A lawsuit filed three years ago by six Milford residents who say they were harmed by drinking water supplied by the Milford Water Co., or who suffered financial losses during a boil-water incident, has been approved for class action status.
The status change was approved Monday by Superior Judge John McCann in Worcester Superior Court. The decision opens the lawsuit, which seeks recovery of financial losses, to all customers of the Water Company, or their children, or other water users, who were damaged or injured between Aug. 5 and 21, 2009 as a result of the boil water order issued by the state, or the "Milford Water Company's failure to provide potable water and adequate service during that time period."
The boil water order was issued after testing revealed bacterial contamination in the drinking water supply. It remained in effect for nine days for most Milford residents, longer for others near the Hopkinton line.
The civil lawsuit filed in September 2009 accuses the private utility company of negligence, gross negligence, breach of contract, breach of common law warranties and violation of state law.
It is now scheduled for trial in October 2013, said attorney James O'Connor Jr., of Fitchburg, who represents the residents, in an emailed message.
An attorney for the Milford Water Co. could not be reached Thursday afternoon for comment.
All but two of the plaintiffs who filed the lawsuit, just weeks after the boil water order crisis, continue to live in Milford. The plaintiffs are Paul Bennett, Jameson Mello, Julie Garney, and George and Elizabeth Marotta. Mello also represents the interests of his underage daughter in the suit, according to the court decision.
In opening the lawsuit to class action, Judge McCann found the request met the requirements, including that the claims of the original plaintiffs are "typical of the claims of the class as a whole," and the accused unfair, or deceptive acts have "caused similar injury to numerous other persons similarly situated and the class representatives adequately and fairly represent such other persons."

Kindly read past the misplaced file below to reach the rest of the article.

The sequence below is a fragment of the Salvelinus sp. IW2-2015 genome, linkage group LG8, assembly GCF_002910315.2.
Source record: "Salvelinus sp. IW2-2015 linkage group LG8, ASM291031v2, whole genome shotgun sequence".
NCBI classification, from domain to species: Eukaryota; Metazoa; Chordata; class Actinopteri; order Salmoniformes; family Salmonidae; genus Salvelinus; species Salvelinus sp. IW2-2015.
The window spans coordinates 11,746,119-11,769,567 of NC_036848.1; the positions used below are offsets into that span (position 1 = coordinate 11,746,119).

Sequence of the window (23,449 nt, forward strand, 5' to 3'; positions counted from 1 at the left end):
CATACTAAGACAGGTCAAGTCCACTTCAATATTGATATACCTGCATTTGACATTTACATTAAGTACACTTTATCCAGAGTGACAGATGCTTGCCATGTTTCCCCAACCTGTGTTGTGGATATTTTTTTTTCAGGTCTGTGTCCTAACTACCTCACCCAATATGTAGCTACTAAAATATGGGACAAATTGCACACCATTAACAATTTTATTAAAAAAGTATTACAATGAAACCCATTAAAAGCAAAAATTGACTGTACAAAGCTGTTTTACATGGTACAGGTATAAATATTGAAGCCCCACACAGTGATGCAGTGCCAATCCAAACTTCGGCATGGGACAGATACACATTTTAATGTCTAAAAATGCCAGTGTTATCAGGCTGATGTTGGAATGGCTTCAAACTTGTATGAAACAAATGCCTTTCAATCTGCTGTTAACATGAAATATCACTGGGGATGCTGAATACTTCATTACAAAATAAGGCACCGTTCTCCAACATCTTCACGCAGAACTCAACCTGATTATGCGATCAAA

According to an earlier court order in the case, some of the residents who filed suit reported they suffered from diarrhea or stomach cramps, during and after the week of Aug. 5, 2009, or sustained financial losses as a result of the water contamination.
According to an Oct. 1 court order, which dismissed several motions by the Water Co. in the case:
The Milford Water Co. notified the state Department of Environmental Protection on Aug. 8, 2009 that two routine water samples collected on Aug. 5 had tested positive for coliform, and six repeat samples collected Aug. 7 also were presumed to be positive for coliform. The state told the Water Co. verbally at 9 p.m. Aug. 8 to put in place a "boil water order" for the entire town until one round of samples came back bacteria-free.
That same night, the then-manager of the Water Co., Henry Papuga, ordered an increase of water chlorination. He also notified town officials, via voicemail messages, of the information.
The town began notifying residents of the boil water order that weekend. On Monday, Aug. 10, 2009, the state DEP told Papuga, in writing, that the water "could pose an unacceptable risk to public health" and that the boil water order should remain in effect until ended by the DEP in writing.
Under the order, residents were told to boil their tap water for at least one minute before consuming it, or to consume water from an alternate source.
The DEP ordered the Water Co. to notifiy the public and the town officials of the contamination and the boil order, to initiative an emergency response plan, to conduct repeat monitoring for coliform and submit an emergency response report, among other requirements. "Despite these circumstances," the order stated, "on Aug. 10, 2009, at a Milford Board of Selectmen's meeting aired on local cable television, Papuga stated "that the water as of right now is absolutely fine" and "all of our tests have come back that the water is absolutely perfect to drink."
On Aug. 12 and 13 the water test results still showed contaminated water. On Aug. 19, the boil order was lifted for most residents of Milford, except for some customers near the Hopkinton border, where water samples still showed the presence of coliform. The boil order there was lifted on Aug. 21, 2009.
The plaintiffs in the case, the six residents, contend the source of the bacterial contamination was holes in the roof of the Congress Street water tank, and the Water Co.'s failure to clean, inspect or maintain the tank for an extended period of years. The Water Co., according to the court orders, cites the contamination source as being water from Echo Lake.